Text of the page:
Farms produce food to feed the urban population but with some relatively simple modifications they are capable of supplying significant amounts of energy to the urban areas as well. This is being done in several ways across the United States, but in all fairness, the US is lagging significantly behind even third world areas in doing this effectively. Better utilization of the resources provided by a large agricultural industry can help reduce greenhouse gasses and climate change, plus provide safe, reliable renewable energy.


While there are several ways to take full advantage of the large open spaces that are typical of agricultural land (wind farms and space for solar panel arrays are being tentatively explored as well), one area that provides benefits on multiple levels is the collection of biogas methane that is a natural byproduct of livestock. The reason it is so promising is that it addresses the ability supply renewable energy, reduces runoff pollution from farming, and reduces greenhouse gasses all at the same time.

While those are the environmental benefits, the economic benefits to the agricultural sector can also be very substantial, allowing farms to sell energy in the form or either electricity or natural gas back to the utility companies, and the production of carbon certificates that can have significant monetary value when sold to other industries and would help reduce the reliance on federal farm subsidies. The production of biogases (primarily methane) is a natural result of the anaerobic digestion of plant or organic material. Whether this digestion takes place in a cow’s stomach or in a collection tank where manure is stored temporarily, the resultant gas is the same. The natural gas drilled for is virtually the same gas, it just originated from decomposition of plants and organic matter thousands of years ago and then trapped in the ground where we drill for it now. The difference is, when drilled for it is not renewable and fracking and other methods of drilling have a major detrimental environmental impact while collection from a farm is 100% renewable and produces tangible environmental benefits.

When waste from a farm is collected and small natural additives mixed in to add to the efficiency of the digestion process, the resultant gas can be collected and then either burned in a generator to produce electricity to be fed into the electric grid or remain as a gas and be fed into natural gas pipelines. This gas is going to come out anyway. If it is not collected, it is released in the form of nauseous gasses that cause the odor from fields when spread with manure as the manure breaks down and digest slowly on the ground. In addition to releasing the methane into the atmosphere when it breaks down in this manner (methane has 21x the effect on greenhouse gasses as carbon), it also causes runoff that can pollute water systems. When the methane is captured from a tank there is no greenhouse gasses released into the atmosphere (resulting in the credit certificates) and the remaining solid byproduct has little or no odor or runoff while completely retaining its organic fertilization properties.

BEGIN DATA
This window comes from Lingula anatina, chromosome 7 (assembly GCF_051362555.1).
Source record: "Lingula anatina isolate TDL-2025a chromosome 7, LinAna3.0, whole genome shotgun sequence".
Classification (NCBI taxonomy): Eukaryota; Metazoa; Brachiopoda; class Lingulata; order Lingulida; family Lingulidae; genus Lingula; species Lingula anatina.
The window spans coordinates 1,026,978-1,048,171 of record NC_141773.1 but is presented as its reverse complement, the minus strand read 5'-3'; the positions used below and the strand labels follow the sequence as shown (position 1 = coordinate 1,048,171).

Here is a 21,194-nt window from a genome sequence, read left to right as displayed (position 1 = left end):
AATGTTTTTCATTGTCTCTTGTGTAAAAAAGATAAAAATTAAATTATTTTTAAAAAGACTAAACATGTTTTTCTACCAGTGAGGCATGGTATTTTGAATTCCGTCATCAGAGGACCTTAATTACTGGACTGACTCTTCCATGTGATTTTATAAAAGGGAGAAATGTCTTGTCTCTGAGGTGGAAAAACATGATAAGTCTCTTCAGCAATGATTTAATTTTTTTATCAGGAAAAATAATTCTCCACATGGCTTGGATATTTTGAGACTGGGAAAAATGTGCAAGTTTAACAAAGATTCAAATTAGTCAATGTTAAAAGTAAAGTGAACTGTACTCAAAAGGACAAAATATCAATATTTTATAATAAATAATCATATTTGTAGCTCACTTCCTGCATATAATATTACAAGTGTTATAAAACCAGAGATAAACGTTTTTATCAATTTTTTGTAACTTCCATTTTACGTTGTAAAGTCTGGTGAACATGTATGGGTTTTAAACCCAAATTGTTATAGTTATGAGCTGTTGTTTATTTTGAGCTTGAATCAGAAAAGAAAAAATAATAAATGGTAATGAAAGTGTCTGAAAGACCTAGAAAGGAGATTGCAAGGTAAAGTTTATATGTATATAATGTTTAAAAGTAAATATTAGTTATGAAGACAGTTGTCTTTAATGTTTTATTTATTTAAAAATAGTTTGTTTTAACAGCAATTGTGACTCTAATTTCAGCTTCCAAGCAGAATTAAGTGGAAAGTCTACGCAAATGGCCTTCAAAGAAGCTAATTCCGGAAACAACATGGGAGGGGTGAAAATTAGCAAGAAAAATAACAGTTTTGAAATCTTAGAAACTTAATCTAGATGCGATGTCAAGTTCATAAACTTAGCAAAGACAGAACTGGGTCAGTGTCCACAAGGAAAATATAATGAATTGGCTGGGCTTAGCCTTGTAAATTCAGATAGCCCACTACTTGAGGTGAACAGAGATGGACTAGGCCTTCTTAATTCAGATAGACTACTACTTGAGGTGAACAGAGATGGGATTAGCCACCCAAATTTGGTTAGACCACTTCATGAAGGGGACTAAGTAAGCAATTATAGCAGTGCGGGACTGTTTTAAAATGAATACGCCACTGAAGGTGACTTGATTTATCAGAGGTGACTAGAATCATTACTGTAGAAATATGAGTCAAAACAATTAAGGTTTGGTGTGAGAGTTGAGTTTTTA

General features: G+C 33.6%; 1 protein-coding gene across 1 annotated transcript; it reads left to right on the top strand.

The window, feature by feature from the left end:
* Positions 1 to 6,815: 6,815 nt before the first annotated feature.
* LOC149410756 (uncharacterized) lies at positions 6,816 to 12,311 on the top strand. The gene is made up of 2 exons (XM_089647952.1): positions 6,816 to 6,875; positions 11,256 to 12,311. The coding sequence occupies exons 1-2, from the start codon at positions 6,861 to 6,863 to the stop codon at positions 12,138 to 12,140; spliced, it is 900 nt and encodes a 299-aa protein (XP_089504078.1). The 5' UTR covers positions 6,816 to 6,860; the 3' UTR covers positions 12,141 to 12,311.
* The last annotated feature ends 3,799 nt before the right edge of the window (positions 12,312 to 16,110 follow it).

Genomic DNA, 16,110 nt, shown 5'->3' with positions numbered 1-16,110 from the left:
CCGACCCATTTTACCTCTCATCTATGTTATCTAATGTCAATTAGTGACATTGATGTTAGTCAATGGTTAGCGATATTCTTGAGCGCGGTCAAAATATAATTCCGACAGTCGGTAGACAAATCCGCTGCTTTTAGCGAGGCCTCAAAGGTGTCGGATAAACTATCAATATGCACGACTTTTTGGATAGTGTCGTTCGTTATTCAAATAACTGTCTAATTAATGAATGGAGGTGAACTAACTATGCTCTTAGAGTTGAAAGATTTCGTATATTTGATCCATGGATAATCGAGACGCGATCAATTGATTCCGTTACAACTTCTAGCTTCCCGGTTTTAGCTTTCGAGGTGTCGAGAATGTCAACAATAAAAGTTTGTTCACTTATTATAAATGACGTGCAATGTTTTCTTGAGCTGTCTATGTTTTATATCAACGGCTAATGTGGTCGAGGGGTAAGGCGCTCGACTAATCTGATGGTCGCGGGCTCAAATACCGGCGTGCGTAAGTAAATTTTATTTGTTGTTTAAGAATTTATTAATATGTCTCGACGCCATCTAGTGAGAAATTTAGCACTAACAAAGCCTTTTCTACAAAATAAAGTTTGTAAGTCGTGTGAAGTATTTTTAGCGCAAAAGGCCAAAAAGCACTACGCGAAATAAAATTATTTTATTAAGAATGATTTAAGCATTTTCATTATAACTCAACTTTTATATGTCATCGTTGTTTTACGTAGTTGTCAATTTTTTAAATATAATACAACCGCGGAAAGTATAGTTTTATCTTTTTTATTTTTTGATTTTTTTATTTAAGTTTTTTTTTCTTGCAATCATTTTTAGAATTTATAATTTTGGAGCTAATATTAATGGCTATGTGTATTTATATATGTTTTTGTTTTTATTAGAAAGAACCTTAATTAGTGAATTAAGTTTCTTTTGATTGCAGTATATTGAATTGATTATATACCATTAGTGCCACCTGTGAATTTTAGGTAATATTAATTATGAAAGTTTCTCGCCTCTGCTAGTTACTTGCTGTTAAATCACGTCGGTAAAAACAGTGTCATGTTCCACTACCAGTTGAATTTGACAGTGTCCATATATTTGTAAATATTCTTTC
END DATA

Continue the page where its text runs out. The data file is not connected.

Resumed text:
These methods are used extensively in Mexico and Central/South American countries as the sale of the energy and carbon certificates results in greater profits to the farmer than the sale of milk and livestock in many cases. This is influenced in part by the fact the US did not sign onto the Kyoto Protocol so the certificates do not have the same value in the US as these other countries. In some areas, the certificates are valuable enough that investment companies actually purchase and install the required equipment simply for the rights to sell the certificates while the farmer receives free energy for farm use or to sell.

It is clear that if these methods are proven worldwide to be efficient enough to attract investors to pay for the upgrades, they are certainly practical enough for widespread use in the US as well. The hindrance in adaptation for the US is in part due to the fact we are not members of the Kyoto Protocol so the certificates have less value and the fact utility companies are reluctant to purchase the energy. The supply of this renewable low cost energy could have a substantial impact on the profits of local utilities that currently enjoy a virtual monopoly on the production and supply of gas and electricity. This has the effect of limiting the growth of this technology here to farms willing to invest in the equipment simply to supply their own energy needs.

While the support of conservation techniques like insulation and energy efficient windows helps reduce the overall consumption or energy in the urban areas, looking to the farms to supply some of the remaining energy requirements in an Earth friendly manner would be a huge step forward.